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The BedPost: Computer creepers should respect roommate's privacy

Last week our roommate left his computer open and we decided to look at his Internet history. To our enjoyment, we came across an online dating profile he created behind our backs. Upon reading further, however, we found out he was gay and has graphic sexual fantasies about one of us. How do we figure out which roommate he has the fantasies about, and how do we approach this awkward situation?


Not your typical bromance

So, you played the “you shouldn’t have left your computer open because now we’re gonna mess with it” prank, and you came across its downside — you learned information that you should not know. And not cute, “he runs a Beanie Babies fan website” information.

How do you approach this? Keep being his roommate.

He has elected not to tell you that he is gay. That is a part of his life, not yours, and you treat him as you did before — except you stop investigating his computer.

If he decides to come out to you, you respect him. If he never says a word, you respect his privacy.

This is not something you bring up; this is something he brings up.

By and large, sexual fantasies are private, harmless and universal, a fun way to envision an otherwise unobtainable desire without risking offense or rejection.

The exception — and you need to think long and hard before deciding upon this conclusion — is if his “graphic sexual fantasies” are a real threat to you.

For instance, if he talks about actually planning an act of sexual violence or incriminatingly uses your name in a public forum, like the Internet, without your consent, then you address him in calm conversation. You apologize for playing with his computer, say how what you found makes you feel and discuss how you all can resolve it.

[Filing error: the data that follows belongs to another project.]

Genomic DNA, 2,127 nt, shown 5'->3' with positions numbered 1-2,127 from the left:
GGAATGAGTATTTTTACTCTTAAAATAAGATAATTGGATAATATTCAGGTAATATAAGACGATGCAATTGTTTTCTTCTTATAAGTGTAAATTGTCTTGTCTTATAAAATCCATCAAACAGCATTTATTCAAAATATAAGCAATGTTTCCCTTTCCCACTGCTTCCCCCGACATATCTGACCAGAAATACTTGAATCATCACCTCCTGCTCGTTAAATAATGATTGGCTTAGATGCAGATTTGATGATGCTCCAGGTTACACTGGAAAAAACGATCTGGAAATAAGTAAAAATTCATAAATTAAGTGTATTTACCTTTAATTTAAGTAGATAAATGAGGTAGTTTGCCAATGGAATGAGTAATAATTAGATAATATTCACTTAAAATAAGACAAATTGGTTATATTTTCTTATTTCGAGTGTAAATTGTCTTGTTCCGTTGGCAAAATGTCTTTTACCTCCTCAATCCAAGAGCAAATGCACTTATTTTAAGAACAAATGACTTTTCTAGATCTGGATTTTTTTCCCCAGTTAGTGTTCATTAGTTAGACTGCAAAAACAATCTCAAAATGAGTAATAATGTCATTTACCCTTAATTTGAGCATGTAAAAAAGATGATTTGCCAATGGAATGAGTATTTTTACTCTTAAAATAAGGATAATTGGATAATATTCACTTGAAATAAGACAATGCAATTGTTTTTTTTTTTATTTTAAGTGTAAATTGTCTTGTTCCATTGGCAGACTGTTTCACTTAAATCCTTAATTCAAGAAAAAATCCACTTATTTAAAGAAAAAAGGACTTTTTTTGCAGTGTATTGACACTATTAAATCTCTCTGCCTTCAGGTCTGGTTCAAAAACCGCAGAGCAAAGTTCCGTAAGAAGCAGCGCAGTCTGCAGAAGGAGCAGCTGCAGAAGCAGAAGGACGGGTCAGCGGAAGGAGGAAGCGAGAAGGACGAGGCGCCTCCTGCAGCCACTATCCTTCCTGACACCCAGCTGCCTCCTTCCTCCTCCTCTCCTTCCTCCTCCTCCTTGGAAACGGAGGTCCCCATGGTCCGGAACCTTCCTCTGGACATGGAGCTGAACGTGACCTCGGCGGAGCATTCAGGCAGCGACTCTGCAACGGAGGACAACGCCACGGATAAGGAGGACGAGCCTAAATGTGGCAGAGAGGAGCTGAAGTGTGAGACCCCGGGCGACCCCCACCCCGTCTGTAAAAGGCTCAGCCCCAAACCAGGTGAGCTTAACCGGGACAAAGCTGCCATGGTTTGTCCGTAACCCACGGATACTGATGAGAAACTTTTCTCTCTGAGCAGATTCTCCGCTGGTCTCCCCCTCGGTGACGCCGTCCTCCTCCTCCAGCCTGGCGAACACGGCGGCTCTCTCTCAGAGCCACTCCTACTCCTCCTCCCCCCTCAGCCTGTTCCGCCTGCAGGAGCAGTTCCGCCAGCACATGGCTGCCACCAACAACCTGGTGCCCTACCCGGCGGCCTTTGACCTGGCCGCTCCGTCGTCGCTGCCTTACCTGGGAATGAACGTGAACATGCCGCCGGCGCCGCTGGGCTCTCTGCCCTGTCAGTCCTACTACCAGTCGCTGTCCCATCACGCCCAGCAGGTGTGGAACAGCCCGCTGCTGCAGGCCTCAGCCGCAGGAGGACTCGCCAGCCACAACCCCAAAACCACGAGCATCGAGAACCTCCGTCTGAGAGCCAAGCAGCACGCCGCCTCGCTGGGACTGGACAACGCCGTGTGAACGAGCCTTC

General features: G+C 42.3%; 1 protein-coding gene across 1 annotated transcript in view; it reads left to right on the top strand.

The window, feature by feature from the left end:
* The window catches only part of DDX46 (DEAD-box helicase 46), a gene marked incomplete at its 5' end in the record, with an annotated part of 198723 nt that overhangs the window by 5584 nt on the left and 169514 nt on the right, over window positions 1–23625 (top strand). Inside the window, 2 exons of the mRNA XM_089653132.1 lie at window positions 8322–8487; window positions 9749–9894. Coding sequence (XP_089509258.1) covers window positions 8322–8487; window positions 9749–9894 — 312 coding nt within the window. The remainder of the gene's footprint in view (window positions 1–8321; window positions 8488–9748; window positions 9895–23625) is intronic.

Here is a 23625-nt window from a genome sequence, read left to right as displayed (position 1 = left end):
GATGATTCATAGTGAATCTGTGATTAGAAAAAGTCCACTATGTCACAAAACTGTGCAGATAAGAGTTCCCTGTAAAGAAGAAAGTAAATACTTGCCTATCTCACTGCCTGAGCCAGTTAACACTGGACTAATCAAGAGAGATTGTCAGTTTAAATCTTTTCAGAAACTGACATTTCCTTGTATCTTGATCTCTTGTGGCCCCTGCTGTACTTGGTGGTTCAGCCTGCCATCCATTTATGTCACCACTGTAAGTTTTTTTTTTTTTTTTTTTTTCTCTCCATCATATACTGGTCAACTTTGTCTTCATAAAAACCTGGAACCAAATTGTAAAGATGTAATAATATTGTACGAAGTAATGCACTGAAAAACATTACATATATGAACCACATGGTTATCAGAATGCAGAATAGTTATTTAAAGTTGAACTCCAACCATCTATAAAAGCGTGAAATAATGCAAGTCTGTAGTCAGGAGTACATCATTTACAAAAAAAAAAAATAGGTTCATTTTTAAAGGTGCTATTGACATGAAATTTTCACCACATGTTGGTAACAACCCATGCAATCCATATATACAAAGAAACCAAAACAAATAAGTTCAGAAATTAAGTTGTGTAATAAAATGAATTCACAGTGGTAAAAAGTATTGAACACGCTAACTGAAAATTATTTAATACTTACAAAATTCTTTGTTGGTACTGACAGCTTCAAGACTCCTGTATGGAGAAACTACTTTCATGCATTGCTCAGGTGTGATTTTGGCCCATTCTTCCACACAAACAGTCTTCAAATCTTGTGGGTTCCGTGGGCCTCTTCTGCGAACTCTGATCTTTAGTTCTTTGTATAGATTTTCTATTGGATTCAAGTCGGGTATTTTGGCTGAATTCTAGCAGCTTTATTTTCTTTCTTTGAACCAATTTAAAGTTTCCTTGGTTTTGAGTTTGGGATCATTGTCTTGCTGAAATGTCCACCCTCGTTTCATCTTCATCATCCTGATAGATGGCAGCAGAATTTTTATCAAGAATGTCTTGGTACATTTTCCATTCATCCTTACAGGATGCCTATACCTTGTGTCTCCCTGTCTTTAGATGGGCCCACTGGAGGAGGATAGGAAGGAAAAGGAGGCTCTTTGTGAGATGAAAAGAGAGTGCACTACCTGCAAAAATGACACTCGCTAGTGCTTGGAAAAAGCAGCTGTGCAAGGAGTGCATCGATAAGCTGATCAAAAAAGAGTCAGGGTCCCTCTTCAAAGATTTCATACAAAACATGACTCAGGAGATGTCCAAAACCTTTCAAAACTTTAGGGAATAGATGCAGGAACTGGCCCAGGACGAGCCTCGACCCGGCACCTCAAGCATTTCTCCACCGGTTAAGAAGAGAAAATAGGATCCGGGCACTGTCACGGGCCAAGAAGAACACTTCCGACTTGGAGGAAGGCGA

But with six weeks left on your housing contract, let him approach you. Stay off his computer, and limit pranks to hiding the toilet paper.

Alex Bill is a junior studying psychology and criminology.

Broken trust hits like a swinging sucker-punch.

No one asks for lying friends or wants people tarnishing their faith in others — but it happens. People make mistakes, and those mistakes make their fates.

Do the sexual fantasies sound threatening? Harboring those fantasies about whichever roommate might lead to undesirable or even scary actions by your roommate. That’s not to say fantasies are harmful; most prove healthy and innocent.

Preventing unwelcome sexual behavior is the priority in this situation; however, victims of sexual abuse always meet harmful endings, emotionally or physically. All roommates need to feel safe in their own home.

In dealing with his sexuality, acceptance is the best policy. So he is not who you thought? He isn’t a serial killer or rapist. His only crime is protecting his privacy. Think about it — this may be a new exploit for him also, and his first step toward being courageous is telling strangers via the dating site.

Love is love, no matter what form it takes.

You guys are treading in dangerous waters by snooping on his computer. Telling him what you saw risks losing his trust in you guys, which sounds like a fun living environment — not.

Unless the sexual aspect of what you found disturbs you, Nancy Drew, drop it.

Wait for your roommate to approach you. It may never happen, or he might tell just one roommate, but sexuality is private. He will invite you in when he is ready. That takes maturity on your part to avoid drunken confrontations or schoolgirl gossip.

Get barefoot and walk in his shoes for a while. What would you want?

Steph Doan is a junior studying journalism. Are you having love, sex or relationship issues? Email Alex and Steph at

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